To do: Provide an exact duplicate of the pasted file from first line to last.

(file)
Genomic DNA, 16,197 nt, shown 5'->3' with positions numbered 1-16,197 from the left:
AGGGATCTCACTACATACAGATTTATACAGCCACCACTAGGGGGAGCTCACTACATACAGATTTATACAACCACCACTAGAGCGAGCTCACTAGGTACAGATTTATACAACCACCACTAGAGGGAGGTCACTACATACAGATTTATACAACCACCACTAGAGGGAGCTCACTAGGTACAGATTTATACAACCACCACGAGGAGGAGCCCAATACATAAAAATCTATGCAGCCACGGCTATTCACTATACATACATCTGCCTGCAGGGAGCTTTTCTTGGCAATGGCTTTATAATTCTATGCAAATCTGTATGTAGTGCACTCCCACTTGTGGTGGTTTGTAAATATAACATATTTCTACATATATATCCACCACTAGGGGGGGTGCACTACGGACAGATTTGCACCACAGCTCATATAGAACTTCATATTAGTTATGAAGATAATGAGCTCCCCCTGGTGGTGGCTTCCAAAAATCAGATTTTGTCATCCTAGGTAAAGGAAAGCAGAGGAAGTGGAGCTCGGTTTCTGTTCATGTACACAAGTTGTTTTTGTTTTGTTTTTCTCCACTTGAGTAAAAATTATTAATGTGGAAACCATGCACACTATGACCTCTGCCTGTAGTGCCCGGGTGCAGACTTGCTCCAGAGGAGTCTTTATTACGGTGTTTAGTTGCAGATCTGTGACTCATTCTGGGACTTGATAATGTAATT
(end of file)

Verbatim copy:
Genomic DNA, 16,197 nt, shown 5'->3' with positions numbered 1-16,197 from the left:
AGGGATCTCACTACATACAGATTTATACAGCCACCACTAGGGGGAGCTCACTACATACAGATTTATACAACCACCACTAGAGCGAGCTCACTAGGTACAGATTTATACAACCACCACTAGAGGGAGGTCACTACATACAGATTTATACAACCACCACTAGAGGGAGCTCACTAGGTACAGATTTATACAACCACCACGAGGAGGAGCCCAATACATAAAAATCTATGCAGCCACGGCTATTCACTATACATACATCTGCCTGCAGGGAGCTTTTCTTGGCAATGGCTTTATAATTCTATGCAAATCTGTATGTAGTGCACTCCCACTTGTGGTGGTTTGTAAATATAACATATTTCTACATATATATCCACCACTAGGGGGGGTGCACTACGGACAGATTTGCACCACAGCTCATATAGAACTTCATATTAGTTATGAAGATAATGAGCTCCCCCTGGTGGTGGCTTCCAAAAATCAGATTTTGTCATCCTAGGTAAAGGAAAGCAGAGGAAGTGGAGCTCGGTTTCTGTTCATGTACACAAGTTGTTTTTGTTTTGTTTTTCTCCACTTGAGTAAAAATTATTAATGTGGAAACCATGCACACTATGACCTCTGCCTGTAGTGCCCGGGTGCAGACTTGCTCCAGAGGAGTCTTTATTACGGTGTTTAGTTGCAGATCTGTGACTCATTCTGGGACTTGATAATGTAATT